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Two symptoms of Cercospora Leaf Blight of soybean suggests two diseases caused by the same pathogen
E. CHAGAS FERREIRA DA SILVA (1), T. Garcia (2), A. Chanda (3), C. Robertson (2), . Lygin (5), R. Schneider (2) (1) Louisiana State Univ, Agricultural Center, U.S.A.; (2) Louisiana State Univ, Agricultural Center , U.S.A.; (3) Department of Plant Pathology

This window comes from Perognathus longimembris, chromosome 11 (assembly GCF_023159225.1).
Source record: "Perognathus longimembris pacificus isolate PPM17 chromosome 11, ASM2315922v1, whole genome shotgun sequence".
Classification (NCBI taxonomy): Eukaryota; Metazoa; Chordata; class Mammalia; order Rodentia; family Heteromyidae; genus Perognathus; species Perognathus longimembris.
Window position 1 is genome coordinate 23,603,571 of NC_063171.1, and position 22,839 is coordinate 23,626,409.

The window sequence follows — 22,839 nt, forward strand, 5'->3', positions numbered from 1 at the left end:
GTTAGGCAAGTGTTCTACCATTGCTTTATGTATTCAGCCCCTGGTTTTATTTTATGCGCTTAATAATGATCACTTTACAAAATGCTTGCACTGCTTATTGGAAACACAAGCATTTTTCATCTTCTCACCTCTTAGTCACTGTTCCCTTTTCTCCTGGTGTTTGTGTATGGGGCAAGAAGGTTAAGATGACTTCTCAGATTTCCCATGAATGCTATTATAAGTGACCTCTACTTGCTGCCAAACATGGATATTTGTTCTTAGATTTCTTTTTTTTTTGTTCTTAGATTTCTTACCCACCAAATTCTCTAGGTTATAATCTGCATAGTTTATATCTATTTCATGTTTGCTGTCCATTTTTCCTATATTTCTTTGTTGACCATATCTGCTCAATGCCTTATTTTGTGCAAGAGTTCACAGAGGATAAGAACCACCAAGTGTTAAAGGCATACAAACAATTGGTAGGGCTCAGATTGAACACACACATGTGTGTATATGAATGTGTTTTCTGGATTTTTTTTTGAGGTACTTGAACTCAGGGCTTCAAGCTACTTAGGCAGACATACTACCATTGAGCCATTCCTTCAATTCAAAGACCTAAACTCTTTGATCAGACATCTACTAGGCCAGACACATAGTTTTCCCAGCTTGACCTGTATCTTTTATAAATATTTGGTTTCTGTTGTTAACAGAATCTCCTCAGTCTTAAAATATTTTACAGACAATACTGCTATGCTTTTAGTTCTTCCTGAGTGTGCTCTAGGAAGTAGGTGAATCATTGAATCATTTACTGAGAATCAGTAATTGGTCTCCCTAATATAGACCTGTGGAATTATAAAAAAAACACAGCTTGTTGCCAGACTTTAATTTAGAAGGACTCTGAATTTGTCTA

Considered one of the most devastating soybean diseases in Louisiana, Cercospora leaf blight (CLB) is caused by Cercospora kikuchii, C. flagellaris and C. sigesbeckia. Resistant varieties are not available, and fungicide resistance is widespread. Purple discoloration of leaves exposed to sunlight and leaf blight are the main symptoms of CLB. It is currently assumed that CLB starts with leaf purpling (thought to be a direct accumulation of cercosporin), and leaves become blighted as the disease progresses. Our observations in Louisiana suggested that these symptoms are not correlated. The objective of this work was to examine the relationship between the two CLB symptoms as well as their relationship with fungal growth, cercosporin and flavonoid concentrations =in leaves. Four soybean varieties were planted at two locations. Results showed a low relationship between the two CLB symptoms in Alexandria and Baton Rouge. The pathogen was detected in all leaves (including symptomless); however, blighted leaves had higher fungal biomass than purple leaves. Cercosporin was not detected in symptomless leaves but was detected in low and high concentrations in purple and blighted leaves, respectively. No anthocyanins were found in any leaves. Glyceollin was detected in higher concentration in the intermediate stages of blight symptoms. These results suggest two modes of pathogenesis, which indicates that the same pathogen causes two distinct diseases.